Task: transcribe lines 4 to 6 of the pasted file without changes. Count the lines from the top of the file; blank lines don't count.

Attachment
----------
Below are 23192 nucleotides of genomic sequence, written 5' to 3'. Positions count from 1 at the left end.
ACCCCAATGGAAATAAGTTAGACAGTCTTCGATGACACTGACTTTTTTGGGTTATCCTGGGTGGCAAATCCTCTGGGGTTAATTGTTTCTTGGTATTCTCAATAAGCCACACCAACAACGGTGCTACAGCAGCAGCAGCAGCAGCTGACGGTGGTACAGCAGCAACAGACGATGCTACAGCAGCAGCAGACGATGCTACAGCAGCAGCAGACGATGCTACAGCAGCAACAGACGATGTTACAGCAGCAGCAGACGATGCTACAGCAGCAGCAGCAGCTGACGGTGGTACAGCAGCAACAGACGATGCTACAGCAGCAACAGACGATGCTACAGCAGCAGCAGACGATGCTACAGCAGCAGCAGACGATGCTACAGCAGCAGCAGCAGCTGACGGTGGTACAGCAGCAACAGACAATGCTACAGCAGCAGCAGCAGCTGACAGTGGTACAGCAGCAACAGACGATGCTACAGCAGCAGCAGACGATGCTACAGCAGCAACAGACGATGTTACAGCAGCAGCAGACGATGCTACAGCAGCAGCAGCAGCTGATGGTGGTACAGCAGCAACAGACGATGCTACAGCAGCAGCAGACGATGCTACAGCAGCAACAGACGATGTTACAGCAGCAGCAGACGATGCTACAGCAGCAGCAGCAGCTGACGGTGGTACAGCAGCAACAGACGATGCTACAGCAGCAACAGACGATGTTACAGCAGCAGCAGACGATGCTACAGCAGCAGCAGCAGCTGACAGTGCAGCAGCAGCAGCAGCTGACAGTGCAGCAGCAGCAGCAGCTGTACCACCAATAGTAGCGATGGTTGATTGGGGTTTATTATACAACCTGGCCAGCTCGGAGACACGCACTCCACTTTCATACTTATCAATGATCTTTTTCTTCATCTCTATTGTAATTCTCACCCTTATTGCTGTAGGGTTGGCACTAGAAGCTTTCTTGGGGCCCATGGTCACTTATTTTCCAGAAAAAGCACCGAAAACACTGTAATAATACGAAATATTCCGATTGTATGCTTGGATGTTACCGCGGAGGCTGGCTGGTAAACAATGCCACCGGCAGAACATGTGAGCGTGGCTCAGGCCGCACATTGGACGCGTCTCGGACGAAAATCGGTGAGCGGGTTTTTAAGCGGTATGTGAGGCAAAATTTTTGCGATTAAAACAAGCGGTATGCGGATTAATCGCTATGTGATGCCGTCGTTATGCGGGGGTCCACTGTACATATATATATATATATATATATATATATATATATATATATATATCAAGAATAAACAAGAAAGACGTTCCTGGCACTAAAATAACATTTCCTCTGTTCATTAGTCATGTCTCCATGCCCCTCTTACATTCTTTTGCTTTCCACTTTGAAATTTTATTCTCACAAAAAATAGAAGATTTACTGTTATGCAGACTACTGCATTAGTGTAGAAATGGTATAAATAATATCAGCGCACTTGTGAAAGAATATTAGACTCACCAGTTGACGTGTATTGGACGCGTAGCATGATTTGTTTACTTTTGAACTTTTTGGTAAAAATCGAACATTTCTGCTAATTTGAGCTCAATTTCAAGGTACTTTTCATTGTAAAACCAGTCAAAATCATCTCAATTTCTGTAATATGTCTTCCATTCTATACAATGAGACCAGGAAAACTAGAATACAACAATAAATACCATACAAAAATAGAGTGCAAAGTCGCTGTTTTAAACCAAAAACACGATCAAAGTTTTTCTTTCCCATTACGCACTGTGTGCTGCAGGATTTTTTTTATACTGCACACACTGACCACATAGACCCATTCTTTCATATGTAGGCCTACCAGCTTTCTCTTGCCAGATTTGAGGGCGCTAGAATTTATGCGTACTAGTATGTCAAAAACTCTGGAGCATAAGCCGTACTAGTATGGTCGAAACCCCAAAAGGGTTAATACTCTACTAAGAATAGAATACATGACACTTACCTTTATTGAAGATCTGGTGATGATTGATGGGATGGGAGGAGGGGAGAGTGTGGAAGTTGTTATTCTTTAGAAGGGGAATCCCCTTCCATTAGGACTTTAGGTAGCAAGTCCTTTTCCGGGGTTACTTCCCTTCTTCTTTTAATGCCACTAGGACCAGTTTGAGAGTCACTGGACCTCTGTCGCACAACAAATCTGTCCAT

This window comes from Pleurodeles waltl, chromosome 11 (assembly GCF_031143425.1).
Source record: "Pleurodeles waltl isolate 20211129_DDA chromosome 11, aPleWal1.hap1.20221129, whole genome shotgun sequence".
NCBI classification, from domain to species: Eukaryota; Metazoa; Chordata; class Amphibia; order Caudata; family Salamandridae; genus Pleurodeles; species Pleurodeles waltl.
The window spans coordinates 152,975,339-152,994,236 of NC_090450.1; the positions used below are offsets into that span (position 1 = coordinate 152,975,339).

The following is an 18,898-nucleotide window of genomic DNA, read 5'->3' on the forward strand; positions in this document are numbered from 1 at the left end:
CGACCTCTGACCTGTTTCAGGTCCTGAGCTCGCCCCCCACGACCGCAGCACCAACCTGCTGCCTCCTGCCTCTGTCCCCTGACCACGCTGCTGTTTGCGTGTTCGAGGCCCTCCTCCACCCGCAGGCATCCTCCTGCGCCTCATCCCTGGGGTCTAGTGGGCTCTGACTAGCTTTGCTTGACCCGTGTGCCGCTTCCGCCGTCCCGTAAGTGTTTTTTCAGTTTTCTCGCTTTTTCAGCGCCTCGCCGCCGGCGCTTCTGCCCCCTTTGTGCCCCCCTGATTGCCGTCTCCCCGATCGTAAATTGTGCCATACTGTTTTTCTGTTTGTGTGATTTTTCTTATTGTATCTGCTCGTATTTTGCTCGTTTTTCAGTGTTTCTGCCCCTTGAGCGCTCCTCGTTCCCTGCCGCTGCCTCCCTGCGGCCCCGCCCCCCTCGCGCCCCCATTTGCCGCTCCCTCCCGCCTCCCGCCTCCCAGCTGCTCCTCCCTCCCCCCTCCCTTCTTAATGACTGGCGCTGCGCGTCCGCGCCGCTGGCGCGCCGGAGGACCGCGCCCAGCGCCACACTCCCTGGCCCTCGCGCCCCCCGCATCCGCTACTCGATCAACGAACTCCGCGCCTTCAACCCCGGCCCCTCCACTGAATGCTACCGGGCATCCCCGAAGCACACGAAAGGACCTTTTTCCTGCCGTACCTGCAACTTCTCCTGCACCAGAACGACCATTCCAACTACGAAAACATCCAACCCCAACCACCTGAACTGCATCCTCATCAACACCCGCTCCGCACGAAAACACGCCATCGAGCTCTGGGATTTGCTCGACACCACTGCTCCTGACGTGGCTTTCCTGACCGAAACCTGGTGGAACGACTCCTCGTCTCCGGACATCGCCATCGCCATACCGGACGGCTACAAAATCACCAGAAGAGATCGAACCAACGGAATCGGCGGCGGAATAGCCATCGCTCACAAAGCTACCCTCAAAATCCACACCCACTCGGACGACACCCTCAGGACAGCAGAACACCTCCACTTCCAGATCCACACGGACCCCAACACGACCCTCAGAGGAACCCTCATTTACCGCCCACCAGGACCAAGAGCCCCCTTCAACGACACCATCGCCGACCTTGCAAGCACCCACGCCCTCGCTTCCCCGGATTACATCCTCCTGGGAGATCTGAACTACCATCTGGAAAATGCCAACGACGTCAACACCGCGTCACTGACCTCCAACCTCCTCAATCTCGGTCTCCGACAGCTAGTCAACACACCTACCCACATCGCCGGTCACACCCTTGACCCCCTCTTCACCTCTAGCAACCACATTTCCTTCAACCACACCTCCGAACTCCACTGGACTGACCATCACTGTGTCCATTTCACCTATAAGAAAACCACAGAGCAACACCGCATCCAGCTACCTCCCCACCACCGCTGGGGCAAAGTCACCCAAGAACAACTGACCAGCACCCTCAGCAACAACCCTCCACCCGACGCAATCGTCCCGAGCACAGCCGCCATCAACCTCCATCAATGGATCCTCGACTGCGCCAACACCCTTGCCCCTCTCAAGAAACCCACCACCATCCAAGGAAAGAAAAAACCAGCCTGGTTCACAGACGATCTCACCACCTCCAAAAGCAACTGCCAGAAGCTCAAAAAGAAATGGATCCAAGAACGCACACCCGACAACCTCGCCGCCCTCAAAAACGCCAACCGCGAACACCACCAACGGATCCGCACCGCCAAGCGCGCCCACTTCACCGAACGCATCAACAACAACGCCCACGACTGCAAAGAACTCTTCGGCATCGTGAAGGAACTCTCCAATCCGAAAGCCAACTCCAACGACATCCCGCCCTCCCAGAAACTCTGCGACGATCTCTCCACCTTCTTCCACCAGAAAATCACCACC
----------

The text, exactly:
Source record: "Pleurodeles waltl isolate 20211129_DDA chromosome 11, aPleWal1.hap1.20221129, whole genome shotgun sequence".
NCBI classification, from domain to species: Eukaryota; Metazoa; Chordata; class Amphibia; order Caudata; family Salamandridae; genus Pleurodeles; species Pleurodeles waltl.
The window spans coordinates 152,975,339-152,994,236 of NC_090450.1; the positions used below are offsets into that span (position 1 = coordinate 152,975,339).